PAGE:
Saudis, Thais sign five agreements

Saudis, Thais sign five agreements

Thailand to benefit from energy-related initiatives

Prime Minister Prayut Chan-o-cha met Saudi Crown Prince Mohammed bin Salman on Friday, signing agreements to ties in trade and investment.

Diplomatic relations between the nations were restored earlier this year after a decades-old diplomatic rift.

The leaders presided over the signing of five agreements pledging to increase trade and investment between the two countries, promote tourism and deepen cooperation in energy. They will also explore ways to promote more direct investments, a Thai government spokesman said.

The energy pact will cover petroleum, hydrogen, carbon capture and storage, renewable and low-carbon technology, the Energy Ministry said yesterday.

The agreement consists of two memoranda of understanding (MoU), the first of which covers a green hydrogen/ammonia project in Thailand. It will be carried out by the majority state-owned energy firm PTT Plc and the Electricity Generating Authority of Thailand (Egat), along with Acwa Power Co of Saudi Arabia.

The second MoU between the Ministry of Investment of Saudi Arabia and Egat Group covers various types of clean energy and energy transition.

Thailand is hoping that its improving relationship with Saudi Arabia could give it an economic boost.

Gen Prayut held bilateral talks with the crown prince on the sidelines of the Asia-Pacific Economic Cooperation (Apec) summit. Saudi Arabia was invited as a guest of the Apec host country.

"Cooperation in trade, investment and labour is already underway," government spokeswoman Rachada Dhnadirek said ahead of the meetings.

The two countries restored full diplomatic ties in January when Gen Prayut visited the country at the invitation of the crown prince.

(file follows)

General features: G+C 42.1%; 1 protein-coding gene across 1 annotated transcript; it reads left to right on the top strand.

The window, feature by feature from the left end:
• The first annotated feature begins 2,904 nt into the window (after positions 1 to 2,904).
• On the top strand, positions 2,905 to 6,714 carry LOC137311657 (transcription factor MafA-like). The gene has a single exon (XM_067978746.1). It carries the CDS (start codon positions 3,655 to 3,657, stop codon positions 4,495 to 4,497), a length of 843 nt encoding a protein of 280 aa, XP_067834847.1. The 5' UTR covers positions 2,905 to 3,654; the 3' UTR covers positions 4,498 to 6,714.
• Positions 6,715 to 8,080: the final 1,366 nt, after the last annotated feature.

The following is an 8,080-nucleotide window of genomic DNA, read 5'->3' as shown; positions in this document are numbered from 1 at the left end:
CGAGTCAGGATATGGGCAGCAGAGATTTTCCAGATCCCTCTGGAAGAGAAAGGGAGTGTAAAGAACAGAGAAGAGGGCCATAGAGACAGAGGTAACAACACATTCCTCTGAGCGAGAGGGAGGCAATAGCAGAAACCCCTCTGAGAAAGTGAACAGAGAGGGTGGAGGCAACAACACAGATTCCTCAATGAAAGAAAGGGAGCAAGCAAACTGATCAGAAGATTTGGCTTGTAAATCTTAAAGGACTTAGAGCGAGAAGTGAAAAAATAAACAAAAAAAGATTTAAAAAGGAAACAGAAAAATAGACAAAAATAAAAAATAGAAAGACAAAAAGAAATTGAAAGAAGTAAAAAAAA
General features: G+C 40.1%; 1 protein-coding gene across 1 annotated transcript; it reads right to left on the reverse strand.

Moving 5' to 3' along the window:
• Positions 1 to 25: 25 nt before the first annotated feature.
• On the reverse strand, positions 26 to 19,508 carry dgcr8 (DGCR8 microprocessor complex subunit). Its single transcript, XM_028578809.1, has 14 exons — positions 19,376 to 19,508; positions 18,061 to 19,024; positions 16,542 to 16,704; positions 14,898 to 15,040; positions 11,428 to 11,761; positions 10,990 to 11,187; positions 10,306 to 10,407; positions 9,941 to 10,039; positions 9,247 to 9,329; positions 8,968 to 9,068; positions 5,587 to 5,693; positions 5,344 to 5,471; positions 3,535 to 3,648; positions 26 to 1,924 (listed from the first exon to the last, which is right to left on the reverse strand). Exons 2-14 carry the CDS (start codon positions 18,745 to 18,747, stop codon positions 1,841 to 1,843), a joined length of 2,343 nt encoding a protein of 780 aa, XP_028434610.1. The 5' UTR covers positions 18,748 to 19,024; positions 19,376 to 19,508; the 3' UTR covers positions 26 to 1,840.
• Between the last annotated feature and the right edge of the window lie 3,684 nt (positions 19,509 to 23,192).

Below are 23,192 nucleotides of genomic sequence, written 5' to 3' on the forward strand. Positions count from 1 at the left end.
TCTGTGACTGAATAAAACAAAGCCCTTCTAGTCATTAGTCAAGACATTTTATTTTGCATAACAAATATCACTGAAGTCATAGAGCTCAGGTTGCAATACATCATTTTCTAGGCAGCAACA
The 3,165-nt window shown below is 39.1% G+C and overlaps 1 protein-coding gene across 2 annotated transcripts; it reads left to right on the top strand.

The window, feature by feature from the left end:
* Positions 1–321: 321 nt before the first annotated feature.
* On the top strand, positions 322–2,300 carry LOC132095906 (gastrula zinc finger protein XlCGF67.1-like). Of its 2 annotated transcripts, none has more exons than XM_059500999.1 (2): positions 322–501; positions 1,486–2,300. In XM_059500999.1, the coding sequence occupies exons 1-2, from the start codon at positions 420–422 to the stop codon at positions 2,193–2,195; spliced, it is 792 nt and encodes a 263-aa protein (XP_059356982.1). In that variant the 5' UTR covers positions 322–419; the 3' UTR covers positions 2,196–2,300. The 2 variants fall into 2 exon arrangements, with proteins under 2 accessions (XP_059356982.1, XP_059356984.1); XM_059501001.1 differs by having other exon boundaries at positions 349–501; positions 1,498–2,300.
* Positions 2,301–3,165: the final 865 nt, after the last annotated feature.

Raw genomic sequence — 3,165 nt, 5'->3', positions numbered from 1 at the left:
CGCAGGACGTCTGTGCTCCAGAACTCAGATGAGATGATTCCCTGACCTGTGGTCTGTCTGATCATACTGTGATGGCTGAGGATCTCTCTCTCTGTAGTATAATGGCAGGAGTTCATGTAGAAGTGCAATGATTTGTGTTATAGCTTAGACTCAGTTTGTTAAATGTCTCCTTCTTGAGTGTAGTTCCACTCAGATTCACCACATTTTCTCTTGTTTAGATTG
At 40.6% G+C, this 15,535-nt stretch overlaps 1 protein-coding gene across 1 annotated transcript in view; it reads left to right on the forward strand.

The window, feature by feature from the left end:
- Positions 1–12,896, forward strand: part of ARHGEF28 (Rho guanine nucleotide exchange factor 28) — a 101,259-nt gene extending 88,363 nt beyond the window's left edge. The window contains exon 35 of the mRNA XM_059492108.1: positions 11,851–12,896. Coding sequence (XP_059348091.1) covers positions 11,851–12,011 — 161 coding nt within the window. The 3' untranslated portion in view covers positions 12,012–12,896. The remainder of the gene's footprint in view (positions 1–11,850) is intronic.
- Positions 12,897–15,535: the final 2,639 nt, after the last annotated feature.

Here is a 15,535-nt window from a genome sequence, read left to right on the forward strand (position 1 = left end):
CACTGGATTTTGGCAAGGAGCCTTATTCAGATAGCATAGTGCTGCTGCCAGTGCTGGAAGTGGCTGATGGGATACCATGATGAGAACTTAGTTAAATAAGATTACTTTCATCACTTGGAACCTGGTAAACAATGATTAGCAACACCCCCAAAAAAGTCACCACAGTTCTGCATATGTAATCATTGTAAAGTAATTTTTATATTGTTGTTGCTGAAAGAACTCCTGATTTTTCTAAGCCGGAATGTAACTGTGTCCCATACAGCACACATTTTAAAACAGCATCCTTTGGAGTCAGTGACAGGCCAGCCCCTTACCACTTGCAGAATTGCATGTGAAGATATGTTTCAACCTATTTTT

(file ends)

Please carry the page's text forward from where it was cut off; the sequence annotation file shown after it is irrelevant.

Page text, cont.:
Saudi Arabia downgraded ties in 1989 following a row over the theft of about US$20 million (716 million baht) worth of jewels by Kriengkrai Techamong, a Thai janitor working in the palace of a Saudi prince, in what became known as the "Blue Diamond Affair".

A large number of the gems, including a rare blue diamond, were never recovered. The theft remains an unsolved mystery and was followed by the execution-style murder in Thailand of three Saudi diplomats.

"The restoration of ties has mutual benefits for both countries," the crown prince said, adding that investment, infrastructure and public health were important areas.

"Overcoming the Blue Diamond issue is a net positive for both countries," said Ben Kiatkwankul, partner at the Maverick Consulting Group.

Saudi Arabia is seeking to diversify the economy away from oil into industries like food and agriculture, which makes Thailand a good partner, he said, while Thailand stands to benefit from energy-related projects and medical tourism.

Since January, exchanges between the two countries have included an agreement between state-owned energy firms Saudi Aramco and PTT Plc for cooperation in carbon capture and crude oil sourcing.

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